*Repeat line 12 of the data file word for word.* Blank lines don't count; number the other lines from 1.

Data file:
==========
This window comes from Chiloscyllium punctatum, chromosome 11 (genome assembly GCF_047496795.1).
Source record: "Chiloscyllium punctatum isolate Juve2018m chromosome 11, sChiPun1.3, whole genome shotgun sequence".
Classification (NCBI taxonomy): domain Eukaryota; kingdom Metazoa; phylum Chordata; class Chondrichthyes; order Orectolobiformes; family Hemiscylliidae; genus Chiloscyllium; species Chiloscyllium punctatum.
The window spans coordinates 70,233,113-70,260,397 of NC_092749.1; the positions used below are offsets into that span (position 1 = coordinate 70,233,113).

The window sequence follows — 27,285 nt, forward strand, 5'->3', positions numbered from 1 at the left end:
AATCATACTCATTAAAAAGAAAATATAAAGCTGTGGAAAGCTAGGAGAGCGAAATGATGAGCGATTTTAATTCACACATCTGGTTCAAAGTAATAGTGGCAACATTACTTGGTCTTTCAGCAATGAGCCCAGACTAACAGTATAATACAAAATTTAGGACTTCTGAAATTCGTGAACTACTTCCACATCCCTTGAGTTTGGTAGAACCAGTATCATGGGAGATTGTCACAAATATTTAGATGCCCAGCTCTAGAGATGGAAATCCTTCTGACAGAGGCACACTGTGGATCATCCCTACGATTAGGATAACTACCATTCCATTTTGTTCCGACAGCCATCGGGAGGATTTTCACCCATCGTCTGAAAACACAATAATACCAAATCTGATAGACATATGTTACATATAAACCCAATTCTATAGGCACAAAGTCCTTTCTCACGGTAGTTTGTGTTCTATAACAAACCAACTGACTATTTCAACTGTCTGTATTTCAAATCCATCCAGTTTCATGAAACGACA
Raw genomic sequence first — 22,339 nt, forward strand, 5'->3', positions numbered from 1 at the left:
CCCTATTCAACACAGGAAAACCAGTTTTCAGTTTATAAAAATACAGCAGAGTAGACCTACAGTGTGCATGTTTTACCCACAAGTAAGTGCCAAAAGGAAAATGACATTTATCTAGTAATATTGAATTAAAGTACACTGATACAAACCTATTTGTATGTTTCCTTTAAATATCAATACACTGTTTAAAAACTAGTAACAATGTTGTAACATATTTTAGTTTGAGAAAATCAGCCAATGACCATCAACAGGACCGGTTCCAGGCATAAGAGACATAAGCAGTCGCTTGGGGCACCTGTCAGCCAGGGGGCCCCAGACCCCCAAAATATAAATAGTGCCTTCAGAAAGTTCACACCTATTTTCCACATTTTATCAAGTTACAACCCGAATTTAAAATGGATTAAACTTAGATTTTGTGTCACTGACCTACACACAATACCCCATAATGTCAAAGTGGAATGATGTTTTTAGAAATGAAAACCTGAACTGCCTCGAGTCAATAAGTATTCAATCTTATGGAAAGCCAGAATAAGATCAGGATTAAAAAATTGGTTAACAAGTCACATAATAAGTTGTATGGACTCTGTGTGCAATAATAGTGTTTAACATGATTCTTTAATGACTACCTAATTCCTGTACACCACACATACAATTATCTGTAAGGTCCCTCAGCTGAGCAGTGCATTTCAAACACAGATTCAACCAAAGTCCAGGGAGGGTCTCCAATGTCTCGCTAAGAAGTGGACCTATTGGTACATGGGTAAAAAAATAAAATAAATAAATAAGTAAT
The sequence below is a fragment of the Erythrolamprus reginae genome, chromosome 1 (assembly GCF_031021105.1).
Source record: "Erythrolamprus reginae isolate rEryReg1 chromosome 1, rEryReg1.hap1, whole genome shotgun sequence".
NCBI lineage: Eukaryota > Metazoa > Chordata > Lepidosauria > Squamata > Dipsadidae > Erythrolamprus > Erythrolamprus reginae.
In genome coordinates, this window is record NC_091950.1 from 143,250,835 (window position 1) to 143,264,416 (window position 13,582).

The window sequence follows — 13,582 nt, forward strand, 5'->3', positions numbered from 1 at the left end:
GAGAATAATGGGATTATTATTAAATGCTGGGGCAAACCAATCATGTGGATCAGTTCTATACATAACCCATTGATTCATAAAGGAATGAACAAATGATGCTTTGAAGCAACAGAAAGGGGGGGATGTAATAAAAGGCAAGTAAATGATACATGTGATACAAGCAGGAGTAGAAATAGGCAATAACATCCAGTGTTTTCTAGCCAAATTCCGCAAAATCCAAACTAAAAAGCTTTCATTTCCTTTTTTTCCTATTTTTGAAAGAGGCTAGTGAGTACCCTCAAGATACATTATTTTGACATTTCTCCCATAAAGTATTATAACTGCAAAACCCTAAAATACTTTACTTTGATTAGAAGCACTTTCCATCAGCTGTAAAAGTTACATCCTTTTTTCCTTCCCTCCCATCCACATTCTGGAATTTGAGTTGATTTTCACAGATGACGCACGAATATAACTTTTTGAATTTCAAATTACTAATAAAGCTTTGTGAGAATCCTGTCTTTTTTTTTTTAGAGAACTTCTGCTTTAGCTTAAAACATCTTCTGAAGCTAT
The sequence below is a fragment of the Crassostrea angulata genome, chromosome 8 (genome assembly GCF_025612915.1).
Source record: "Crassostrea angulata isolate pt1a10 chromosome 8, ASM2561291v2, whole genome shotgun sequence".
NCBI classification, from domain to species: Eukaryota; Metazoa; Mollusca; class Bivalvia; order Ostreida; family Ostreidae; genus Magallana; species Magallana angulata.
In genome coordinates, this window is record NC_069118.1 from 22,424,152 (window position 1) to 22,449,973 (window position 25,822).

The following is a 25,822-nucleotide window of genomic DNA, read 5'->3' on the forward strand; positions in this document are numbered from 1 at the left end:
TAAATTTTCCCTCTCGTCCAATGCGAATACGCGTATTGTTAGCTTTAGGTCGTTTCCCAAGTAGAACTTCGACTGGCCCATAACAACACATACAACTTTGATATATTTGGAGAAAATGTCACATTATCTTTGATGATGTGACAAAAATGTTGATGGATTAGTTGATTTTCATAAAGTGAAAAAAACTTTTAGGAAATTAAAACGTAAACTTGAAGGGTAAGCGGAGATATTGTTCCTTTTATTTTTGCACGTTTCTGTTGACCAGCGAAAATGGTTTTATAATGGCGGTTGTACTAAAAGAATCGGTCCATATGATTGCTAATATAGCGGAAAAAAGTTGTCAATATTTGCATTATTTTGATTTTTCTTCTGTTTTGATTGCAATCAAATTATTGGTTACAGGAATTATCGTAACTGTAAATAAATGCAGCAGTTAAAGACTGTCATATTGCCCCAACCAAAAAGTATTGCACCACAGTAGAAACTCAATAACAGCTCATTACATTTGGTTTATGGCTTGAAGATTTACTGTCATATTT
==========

In genome coordinates, this window is record NC_091950.1 from 143,250,835 (window position 1) to 143,264,416 (window position 13,582).